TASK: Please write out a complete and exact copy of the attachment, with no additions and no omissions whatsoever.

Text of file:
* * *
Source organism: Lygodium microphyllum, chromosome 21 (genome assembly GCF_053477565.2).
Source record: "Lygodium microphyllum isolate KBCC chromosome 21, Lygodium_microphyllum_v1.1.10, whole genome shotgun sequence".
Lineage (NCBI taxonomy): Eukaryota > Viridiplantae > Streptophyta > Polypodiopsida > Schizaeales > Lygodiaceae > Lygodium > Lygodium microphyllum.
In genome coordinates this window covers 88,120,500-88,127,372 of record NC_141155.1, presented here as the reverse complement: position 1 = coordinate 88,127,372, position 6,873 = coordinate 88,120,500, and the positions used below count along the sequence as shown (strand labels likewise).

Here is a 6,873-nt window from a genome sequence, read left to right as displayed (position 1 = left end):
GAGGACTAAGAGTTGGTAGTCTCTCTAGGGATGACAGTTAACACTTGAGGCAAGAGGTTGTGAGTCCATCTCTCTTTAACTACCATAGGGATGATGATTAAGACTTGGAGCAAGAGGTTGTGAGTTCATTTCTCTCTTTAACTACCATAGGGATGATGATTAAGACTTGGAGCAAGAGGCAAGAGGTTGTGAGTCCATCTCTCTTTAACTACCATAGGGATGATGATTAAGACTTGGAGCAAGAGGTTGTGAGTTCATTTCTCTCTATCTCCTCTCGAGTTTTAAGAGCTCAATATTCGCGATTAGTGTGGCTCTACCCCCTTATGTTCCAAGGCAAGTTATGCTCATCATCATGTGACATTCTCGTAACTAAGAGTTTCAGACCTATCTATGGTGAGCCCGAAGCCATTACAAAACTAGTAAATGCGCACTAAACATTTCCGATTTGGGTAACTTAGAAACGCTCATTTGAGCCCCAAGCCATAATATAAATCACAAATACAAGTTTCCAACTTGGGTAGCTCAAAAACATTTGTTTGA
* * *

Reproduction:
Source organism: Lygodium microphyllum, chromosome 21 (genome assembly GCF_053477565.2).
Source record: "Lygodium microphyllum isolate KBCC chromosome 21, Lygodium_microphyllum_v1.1.10, whole genome shotgun sequence".
Lineage (NCBI taxonomy): Eukaryota > Viridiplantae > Streptophyta > Polypodiopsida > Schizaeales > Lygodiaceae > Lygodium > Lygodium microphyllum.
In genome coordinates this window covers 88,120,500-88,127,372 of record NC_141155.1, presented here as the reverse complement: position 1 = coordinate 88,127,372, position 6,873 = coordinate 88,120,500, and the positions used below count along the sequence as shown (strand labels likewise).

Here is a 6,873-nt window from a genome sequence, read left to right as displayed (position 1 = left end):
GAGGACTAAGAGTTGGTAGTCTCTCTAGGGATGACAGTTAACACTTGAGGCAAGAGGTTGTGAGTCCATCTCTCTTTAACTACCATAGGGATGATGATTAAGACTTGGAGCAAGAGGTTGTGAGTTCATTTCTCTCTTTAACTACCATAGGGATGATGATTAAGACTTGGAGCAAGAGGCAAGAGGTTGTGAGTCCATCTCTCTTTAACTACCATAGGGATGATGATTAAGACTTGGAGCAAGAGGTTGTGAGTTCATTTCTCTCTATCTCCTCTCGAGTTTTAAGAGCTCAATATTCGCGATTAGTGTGGCTCTACCCCCTTATGTTCCAAGGCAAGTTATGCTCATCATCATGTGACATTCTCGTAACTAAGAGTTTCAGACCTATCTATGGTGAGCCCGAAGCCATTACAAAACTAGTAAATGCGCACTAAACATTTCCGATTTGGGTAACTTAGAAACGCTCATTTGAGCCCCAAGCCATAATATAAATCACAAATACAAGTTTCCAACTTGGGTAGCTCAAAAACATTTGTTTGA